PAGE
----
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Business - Written by on Wednesday, May 27, 2009 8:15 - 0 Comments

Jeff DeChambeau
Can Wikipedia be Neutral?

As I often do in my day to day life, this past weekend I got into a rather spirited discussion about Wikipedia. At the core of the argument was the idea that asking a question like “Is Wikipedia neutral?” is jumping the gun a bit. A crucial first question is: “Can Wikipedia be neutral?”

Wikipedia goes to great lengths on it’s NPOV (Neutral Point of View) policy page to explain how and when an article can be considered “neutral:”

The neutral point of view is a means of dealing with conflicting verifiable perspectives on a topic as evidenced by reliable sources. The policy requires that where multiple or conflicting perspectives exist within a topic each should be presented fairly. None of the views should be given undue weight or asserted as being judged as “the truth”, in order that the various significant published viewpoints are made accessible to the reader, not just the most popular one.

This sounds great, but I’m concerned that the Wiki system as a whole might have considerable bias built-in. First, consider what Wikipedia is. It’s the “free encyclopedia that anyone can edit,” but not anyone does — instead, most prefer just to read (it’s the 7th most visited site online). Just as visiting the site is an opt-in process, so is editing it; the community that creates and polices content is very much self-selecting. This is where I think the problem arises.Something is only neutral within the context of its community. That is, an issue is neutral (in my mind at least) when it exists perfectly balanced between the centres of gravity of two or more conflicting views. Given that the population of people who edit Wikipedia is necessarily drawn from the people who read Wikipedia — but also have the inclination, be it technological or ideological, to edit the site — there is the concern that the editing community has a different makeup with regards to their opinions on issues than the reader community, and the world at large.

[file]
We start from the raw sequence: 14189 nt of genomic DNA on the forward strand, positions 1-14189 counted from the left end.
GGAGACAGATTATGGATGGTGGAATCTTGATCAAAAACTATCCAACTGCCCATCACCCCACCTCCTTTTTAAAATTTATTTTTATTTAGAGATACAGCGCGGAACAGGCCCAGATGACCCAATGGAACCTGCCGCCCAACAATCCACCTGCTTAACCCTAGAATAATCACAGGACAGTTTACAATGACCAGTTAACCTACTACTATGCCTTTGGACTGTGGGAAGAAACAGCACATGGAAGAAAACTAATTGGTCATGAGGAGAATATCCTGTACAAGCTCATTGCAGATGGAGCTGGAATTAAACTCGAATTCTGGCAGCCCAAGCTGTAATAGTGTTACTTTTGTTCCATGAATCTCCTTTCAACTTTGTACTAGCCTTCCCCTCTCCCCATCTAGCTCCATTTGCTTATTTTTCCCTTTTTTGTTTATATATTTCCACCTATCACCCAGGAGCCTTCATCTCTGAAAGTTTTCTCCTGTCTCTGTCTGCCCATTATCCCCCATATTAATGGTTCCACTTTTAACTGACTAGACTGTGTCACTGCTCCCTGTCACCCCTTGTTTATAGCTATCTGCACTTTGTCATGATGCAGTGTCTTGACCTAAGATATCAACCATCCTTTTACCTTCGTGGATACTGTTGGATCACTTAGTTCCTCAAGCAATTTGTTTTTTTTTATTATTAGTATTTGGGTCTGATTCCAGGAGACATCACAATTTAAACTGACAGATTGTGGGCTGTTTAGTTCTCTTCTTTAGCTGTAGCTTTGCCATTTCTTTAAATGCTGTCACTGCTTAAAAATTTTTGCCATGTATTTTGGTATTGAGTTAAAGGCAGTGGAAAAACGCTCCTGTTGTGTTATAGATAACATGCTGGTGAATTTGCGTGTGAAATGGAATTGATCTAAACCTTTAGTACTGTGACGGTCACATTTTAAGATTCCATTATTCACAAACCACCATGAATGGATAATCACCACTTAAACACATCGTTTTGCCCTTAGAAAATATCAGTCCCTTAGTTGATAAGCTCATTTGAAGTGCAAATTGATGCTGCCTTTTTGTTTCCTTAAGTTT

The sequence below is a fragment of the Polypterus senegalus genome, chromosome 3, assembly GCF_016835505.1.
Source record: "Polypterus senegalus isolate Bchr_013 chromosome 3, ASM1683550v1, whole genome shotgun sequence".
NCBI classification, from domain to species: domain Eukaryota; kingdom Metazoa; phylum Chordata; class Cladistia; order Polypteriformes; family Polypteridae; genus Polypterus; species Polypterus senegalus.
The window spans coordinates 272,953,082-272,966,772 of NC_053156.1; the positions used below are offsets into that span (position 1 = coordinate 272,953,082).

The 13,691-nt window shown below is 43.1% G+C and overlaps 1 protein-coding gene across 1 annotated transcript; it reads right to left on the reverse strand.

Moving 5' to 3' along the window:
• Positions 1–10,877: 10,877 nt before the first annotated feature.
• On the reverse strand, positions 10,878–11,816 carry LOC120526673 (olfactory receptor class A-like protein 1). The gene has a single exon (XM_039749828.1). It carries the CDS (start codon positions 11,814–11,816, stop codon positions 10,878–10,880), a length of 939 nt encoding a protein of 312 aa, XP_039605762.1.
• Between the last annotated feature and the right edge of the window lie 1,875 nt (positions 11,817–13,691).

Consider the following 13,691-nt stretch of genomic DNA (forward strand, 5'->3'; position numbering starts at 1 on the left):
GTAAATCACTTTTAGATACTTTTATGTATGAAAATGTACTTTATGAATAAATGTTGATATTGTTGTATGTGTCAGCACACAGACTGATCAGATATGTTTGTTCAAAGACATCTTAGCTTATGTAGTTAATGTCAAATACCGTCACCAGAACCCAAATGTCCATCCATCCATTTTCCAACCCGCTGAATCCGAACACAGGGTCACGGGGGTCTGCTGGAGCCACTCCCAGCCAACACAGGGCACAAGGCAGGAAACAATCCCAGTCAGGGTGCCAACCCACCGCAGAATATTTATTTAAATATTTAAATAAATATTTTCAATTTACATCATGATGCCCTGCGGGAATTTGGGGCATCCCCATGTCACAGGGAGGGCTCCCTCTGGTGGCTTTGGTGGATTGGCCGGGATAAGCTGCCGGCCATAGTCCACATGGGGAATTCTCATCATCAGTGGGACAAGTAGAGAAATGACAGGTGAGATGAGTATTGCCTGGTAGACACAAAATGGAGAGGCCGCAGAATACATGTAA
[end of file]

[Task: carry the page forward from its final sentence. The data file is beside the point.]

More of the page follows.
Wikipedia attempts to address this by saying that in order for something to be cited as a reference, it needs to refer to a reliable source — one that has a reputation for fact checking and integrity. There are two problems with this:

  1. “Reliable sources” have bias built in too. Al Jazeera is reliable to one subset of people, FOX News is reliable to another. Fans of either source would be offended to hear that the other is placed on the same level as their own.
  2. The community gets to decide what sources are reliable (because who else is there to, Wikipedia is a community based effort).

The first problem doesn’t have any easy solutions; individual bloggers may be telling the truth with every word they write, but until they have a sufficient following and track record, there’s not really any reliable metric to decide if what they’re saying is admissible. Wikipedians could do research to bolster one-off claims found on blogs, but this practice would be awfully close to original research, something the site strives to avoid.

The second problem is simultaneously easy and hard to solve. The more people edit Wikipedia, the more accurate the alignment of “neutral” to the Wikipedians and “neutral” to everyone else becomes (unless of course people with a specific agenda flood into the site en-masse to try and shake things up). But this is counterbalanced with the issue of getting people involved. Not everyone wants to edit Wikipedia, and not everyone who wants to knows how.

Interestingly, I read this result as meaning that Wikipedia is consistent from first to last. In principle, the more people edit Wikipedia, the better it gets; similarly, the more people edit Wikipedia, the more its version of neutrality becomes one that reflects the world at large. It’s a fantastic resource, and if we want it to continue to improve, at some point, we’re all going to have to get involved.

(A special thank you to my friends Danielle, Eve, and Josh, with whom I had the conversation that resulted in this post. Also of note is that XKCD, did, in some measure, address this long before we did.)



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